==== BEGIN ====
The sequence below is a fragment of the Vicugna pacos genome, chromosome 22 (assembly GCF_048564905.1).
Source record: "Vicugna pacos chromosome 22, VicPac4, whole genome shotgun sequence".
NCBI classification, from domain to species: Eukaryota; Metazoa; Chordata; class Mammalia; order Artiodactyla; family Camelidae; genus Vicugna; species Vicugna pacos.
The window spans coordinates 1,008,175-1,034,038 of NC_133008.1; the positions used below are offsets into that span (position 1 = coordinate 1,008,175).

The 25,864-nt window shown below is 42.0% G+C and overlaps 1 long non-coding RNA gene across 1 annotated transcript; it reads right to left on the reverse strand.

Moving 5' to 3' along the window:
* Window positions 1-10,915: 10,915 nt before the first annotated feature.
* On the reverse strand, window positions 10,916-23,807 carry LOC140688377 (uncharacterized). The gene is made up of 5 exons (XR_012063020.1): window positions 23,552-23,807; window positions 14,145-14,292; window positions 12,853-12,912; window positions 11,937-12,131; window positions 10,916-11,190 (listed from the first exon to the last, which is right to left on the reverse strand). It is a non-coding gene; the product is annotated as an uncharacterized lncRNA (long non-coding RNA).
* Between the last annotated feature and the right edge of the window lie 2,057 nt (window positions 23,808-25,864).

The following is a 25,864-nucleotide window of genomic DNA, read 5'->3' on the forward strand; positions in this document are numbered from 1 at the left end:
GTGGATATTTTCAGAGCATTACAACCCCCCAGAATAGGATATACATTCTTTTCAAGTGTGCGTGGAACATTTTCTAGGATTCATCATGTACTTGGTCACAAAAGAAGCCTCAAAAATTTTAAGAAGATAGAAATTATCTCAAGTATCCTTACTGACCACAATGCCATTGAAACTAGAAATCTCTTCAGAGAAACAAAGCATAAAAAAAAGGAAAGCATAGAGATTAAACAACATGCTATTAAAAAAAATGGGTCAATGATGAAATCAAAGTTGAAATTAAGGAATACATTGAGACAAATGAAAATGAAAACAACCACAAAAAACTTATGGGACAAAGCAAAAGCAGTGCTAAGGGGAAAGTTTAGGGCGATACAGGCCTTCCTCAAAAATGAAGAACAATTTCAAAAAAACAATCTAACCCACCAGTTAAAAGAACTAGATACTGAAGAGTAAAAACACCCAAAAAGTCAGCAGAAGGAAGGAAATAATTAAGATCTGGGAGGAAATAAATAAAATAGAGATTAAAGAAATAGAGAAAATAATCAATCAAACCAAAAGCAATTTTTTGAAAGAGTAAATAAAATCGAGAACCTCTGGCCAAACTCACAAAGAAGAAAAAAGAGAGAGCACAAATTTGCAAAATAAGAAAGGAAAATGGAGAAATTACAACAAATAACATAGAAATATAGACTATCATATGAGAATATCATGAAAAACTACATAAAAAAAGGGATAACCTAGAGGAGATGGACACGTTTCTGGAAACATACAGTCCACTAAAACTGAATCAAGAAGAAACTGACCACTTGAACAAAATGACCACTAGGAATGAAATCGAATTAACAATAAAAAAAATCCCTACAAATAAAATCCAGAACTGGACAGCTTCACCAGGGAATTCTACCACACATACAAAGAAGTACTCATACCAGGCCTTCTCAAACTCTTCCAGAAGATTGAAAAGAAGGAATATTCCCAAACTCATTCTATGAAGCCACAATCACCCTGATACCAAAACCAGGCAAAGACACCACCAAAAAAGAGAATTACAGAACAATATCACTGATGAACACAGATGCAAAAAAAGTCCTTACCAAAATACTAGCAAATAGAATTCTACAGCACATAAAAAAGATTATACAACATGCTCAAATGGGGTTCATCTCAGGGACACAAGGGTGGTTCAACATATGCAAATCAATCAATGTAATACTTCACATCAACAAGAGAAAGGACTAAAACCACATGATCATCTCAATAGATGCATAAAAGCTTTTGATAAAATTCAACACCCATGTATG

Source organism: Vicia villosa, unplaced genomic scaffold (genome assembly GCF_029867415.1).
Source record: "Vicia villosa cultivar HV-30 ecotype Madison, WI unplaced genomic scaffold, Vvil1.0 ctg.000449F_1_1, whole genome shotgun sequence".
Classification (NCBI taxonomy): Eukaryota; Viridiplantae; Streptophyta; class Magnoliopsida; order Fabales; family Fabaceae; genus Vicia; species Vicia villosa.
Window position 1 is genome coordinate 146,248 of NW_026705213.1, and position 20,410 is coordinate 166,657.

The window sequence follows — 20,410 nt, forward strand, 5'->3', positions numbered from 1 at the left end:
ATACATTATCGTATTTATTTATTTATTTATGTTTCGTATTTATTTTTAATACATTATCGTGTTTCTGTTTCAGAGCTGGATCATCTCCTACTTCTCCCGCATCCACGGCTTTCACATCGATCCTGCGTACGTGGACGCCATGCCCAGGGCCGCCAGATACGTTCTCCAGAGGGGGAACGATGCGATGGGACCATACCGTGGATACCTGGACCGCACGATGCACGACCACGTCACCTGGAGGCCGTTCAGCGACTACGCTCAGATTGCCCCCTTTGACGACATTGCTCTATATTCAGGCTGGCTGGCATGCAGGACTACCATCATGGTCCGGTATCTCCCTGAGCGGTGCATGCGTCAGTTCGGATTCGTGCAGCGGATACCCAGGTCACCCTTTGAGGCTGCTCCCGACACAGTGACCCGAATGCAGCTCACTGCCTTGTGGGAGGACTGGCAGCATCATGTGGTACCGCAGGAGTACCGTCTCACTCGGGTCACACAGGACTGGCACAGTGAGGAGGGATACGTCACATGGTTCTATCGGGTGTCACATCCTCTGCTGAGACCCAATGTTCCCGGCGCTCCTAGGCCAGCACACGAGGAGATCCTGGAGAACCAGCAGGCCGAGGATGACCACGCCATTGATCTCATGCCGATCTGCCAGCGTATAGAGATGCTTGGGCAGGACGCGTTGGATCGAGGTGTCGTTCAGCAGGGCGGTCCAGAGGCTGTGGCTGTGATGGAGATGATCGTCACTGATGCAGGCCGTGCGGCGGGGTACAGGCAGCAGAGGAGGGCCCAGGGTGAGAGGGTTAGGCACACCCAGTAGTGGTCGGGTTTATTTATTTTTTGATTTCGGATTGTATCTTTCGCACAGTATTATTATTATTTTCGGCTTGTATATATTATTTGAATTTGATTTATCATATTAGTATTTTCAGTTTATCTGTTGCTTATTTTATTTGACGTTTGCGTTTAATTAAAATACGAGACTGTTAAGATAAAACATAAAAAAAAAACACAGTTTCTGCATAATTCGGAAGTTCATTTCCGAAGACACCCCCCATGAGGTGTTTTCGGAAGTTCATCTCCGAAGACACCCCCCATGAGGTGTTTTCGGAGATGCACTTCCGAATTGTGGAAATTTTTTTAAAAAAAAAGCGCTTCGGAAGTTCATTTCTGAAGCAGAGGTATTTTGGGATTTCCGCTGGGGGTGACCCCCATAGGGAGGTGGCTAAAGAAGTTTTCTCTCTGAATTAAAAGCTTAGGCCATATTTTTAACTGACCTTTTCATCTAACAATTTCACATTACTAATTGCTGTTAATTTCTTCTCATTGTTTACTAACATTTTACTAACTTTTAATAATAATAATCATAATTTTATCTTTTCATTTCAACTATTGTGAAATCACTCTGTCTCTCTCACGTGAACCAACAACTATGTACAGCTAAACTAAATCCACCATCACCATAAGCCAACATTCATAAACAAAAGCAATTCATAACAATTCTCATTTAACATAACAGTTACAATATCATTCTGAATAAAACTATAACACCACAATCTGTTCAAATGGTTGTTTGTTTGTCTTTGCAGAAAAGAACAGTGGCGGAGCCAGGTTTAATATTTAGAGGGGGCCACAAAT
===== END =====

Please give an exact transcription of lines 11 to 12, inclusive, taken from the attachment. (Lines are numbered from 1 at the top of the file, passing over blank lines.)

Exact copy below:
GTGGATATTTTCAGAGCATTACAACCCCCCAGAATAGGATATACATTCTTTTCAAGTGTGCGTGGAACATTTTCTAGGATTCATCATGTACTTGGTCACAAAAGAAGCCTCAAAAATTTTAAGAAGATAGAAATTATCTCAAGTATCCTTACTGACCACAATGCCATTGAAACTAGAAATCTCTTCAGAGAAACAAAGCATAAAAAAAAGGAAAGCATAGAGATTAAACAACATGCTATTAAAAAAAATGGGTCAATGATGAAATCAAAGTTGAAATTAAGGAATACATTGAGACAAATGAAAATGAAAACAACCACAAAAAACTTATGGGACAAAGCAAAAGCAGTGCTAAGGGGAAAGTTTAGGGCGATACAGGCCTTCCTCAAAAATGAAGAACAATTTCAAAAAAACAATCTAACCCACCAGTTAAAAGAACTAGATACTGAAGAGTAAAAACACCCAAAAAGTCAGCAGAAGGAAGGAAATAATTAAGATCTGGGAGGAAATAAATAAAATAGAGATTAAAGAAATAGAGAAAATAATCAATCAAACCAAAAGCAATTTTTTGAAAGAGTAAATAAAATCGAGAACCTCTGGCCAAACTCACAAAGAAGAAAAAAGAGAGAGCACAAATTTGCAAAATAAGAAAGGAAAATGGAGAAATTACAACAAATAACATAGAAATATAGACTATCATATGAGAATATCATGAAAAACTACATAAAAAAAGGGATAACCTAGAGGAGATGGACACGTTTCTGGAAACATACAGTCCACTAAAACTGAATCAAGAAGAAACTGACCACTTGAACAAAATGACCACTAGGAATGAAATCGAATTAACAATAAAAAAAATCCCTACAAATAAAATCCAGAACTGGACAGCTTCACCAGGGAATTCTACCACACATACAAAGAAGTACTCATACCAGGCCTTCTCAAACTCTTCCAGAAGATTGAAAAGAAGGAATATTCCCAAACTCATTCTATGAAGCCACAATCACCCTGATACCAAAACCAGGCAAAGACACCACCAAAAAAGAGAATTACAGAACAATATCACTGATGAACACAGATGCAAAAAAAGTCCTTACCAAAATACTAGCAAATAGAATTCTACAGCACATAAAAAAGATTATACAACATGCTCAAATGGGGTTCATCTCAGGGACACAAGGGTGGTTCAACATATGCAAATCAATCAATGTAATACTTCACATCAACAAGAGAAAGGACTAAAACCACATGATCATCTCAATAGATGCATAAAAGCTTTTGATAAAATTCAACACCCATGTATG

Source organism: Vicia villosa, unplaced genomic scaffold (genome assembly GCF_029867415.1).